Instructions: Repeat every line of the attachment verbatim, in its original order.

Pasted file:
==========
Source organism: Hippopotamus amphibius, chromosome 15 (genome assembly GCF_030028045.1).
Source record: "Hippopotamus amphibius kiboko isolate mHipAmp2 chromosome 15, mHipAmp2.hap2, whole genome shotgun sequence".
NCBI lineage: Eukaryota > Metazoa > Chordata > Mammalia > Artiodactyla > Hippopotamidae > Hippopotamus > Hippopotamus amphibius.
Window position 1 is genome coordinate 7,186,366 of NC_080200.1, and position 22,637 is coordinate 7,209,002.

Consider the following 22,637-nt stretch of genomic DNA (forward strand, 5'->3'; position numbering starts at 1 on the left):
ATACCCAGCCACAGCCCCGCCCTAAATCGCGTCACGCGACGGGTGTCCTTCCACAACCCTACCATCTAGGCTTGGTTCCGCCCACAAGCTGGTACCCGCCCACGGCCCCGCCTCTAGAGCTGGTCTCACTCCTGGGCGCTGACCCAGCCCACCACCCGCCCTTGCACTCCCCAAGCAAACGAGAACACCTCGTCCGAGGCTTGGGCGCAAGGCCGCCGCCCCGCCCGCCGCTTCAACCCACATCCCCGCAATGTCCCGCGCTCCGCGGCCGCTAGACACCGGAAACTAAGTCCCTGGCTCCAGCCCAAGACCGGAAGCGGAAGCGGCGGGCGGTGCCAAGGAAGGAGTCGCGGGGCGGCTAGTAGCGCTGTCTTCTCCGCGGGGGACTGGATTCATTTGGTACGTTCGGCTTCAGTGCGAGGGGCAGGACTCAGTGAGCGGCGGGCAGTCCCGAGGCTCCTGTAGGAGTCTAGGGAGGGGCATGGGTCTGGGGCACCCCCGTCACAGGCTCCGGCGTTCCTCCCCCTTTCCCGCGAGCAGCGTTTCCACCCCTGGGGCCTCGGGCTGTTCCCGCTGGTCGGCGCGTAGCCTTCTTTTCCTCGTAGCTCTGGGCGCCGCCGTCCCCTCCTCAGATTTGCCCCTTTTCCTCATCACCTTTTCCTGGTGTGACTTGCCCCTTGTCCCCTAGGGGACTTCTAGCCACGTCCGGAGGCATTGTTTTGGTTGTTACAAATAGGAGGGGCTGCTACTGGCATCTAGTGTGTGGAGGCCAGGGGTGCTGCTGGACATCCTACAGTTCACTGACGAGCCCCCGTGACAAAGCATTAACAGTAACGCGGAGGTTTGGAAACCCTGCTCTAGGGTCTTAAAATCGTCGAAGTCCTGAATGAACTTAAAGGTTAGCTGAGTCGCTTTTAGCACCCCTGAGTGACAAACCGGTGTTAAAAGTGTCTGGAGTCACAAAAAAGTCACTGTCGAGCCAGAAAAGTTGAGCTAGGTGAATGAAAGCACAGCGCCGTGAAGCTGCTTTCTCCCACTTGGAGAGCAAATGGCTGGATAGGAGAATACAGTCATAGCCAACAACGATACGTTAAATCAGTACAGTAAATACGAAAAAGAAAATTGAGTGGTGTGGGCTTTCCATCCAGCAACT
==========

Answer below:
Source organism: Hippopotamus amphibius, chromosome 15 (genome assembly GCF_030028045.1).
Source record: "Hippopotamus amphibius kiboko isolate mHipAmp2 chromosome 15, mHipAmp2.hap2, whole genome shotgun sequence".
NCBI lineage: Eukaryota > Metazoa > Chordata > Mammalia > Artiodactyla > Hippopotamidae > Hippopotamus > Hippopotamus amphibius.
Window position 1 is genome coordinate 7,186,366 of NC_080200.1, and position 22,637 is coordinate 7,209,002.

Consider the following 22,637-nt stretch of genomic DNA (forward strand, 5'->3'; position numbering starts at 1 on the left):
ATACCCAGCCACAGCCCCGCCCTAAATCGCGTCACGCGACGGGTGTCCTTCCACAACCCTACCATCTAGGCTTGGTTCCGCCCACAAGCTGGTACCCGCCCACGGCCCCGCCTCTAGAGCTGGTCTCACTCCTGGGCGCTGACCCAGCCCACCACCCGCCCTTGCACTCCCCAAGCAAACGAGAACACCTCGTCCGAGGCTTGGGCGCAAGGCCGCCGCCCCGCCCGCCGCTTCAACCCACATCCCCGCAATGTCCCGCGCTCCGCGGCCGCTAGACACCGGAAACTAAGTCCCTGGCTCCAGCCCAAGACCGGAAGCGGAAGCGGCGGGCGGTGCCAAGGAAGGAGTCGCGGGGCGGCTAGTAGCGCTGTCTTCTCCGCGGGGGACTGGATTCATTTGGTACGTTCGGCTTCAGTGCGAGGGGCAGGACTCAGTGAGCGGCGGGCAGTCCCGAGGCTCCTGTAGGAGTCTAGGGAGGGGCATGGGTCTGGGGCACCCCCGTCACAGGCTCCGGCGTTCCTCCCCCTTTCCCGCGAGCAGCGTTTCCACCCCTGGGGCCTCGGGCTGTTCCCGCTGGTCGGCGCGTAGCCTTCTTTTCCTCGTAGCTCTGGGCGCCGCCGTCCCCTCCTCAGATTTGCCCCTTTTCCTCATCACCTTTTCCTGGTGTGACTTGCCCCTTGTCCCCTAGGGGACTTCTAGCCACGTCCGGAGGCATTGTTTTGGTTGTTACAAATAGGAGGGGCTGCTACTGGCATCTAGTGTGTGGAGGCCAGGGGTGCTGCTGGACATCCTACAGTTCACTGACGAGCCCCCGTGACAAAGCATTAACAGTAACGCGGAGGTTTGGAAACCCTGCTCTAGGGTCTTAAAATCGTCGAAGTCCTGAATGAACTTAAAGGTTAGCTGAGTCGCTTTTAGCACCCCTGAGTGACAAACCGGTGTTAAAAGTGTCTGGAGTCACAAAAAAGTCACTGTCGAGCCAGAAAAGTTGAGCTAGGTGAATGAAAGCACAGCGCCGTGAAGCTGCTTTCTCCCACTTGGAGAGCAAATGGCTGGATAGGAGAATACAGTCATAGCCAACAACGATACGTTAAATCAGTACAGTAAATACGAAAAAGAAAATTGAGTGGTGTGGGCTTTCCATCCAGCAACT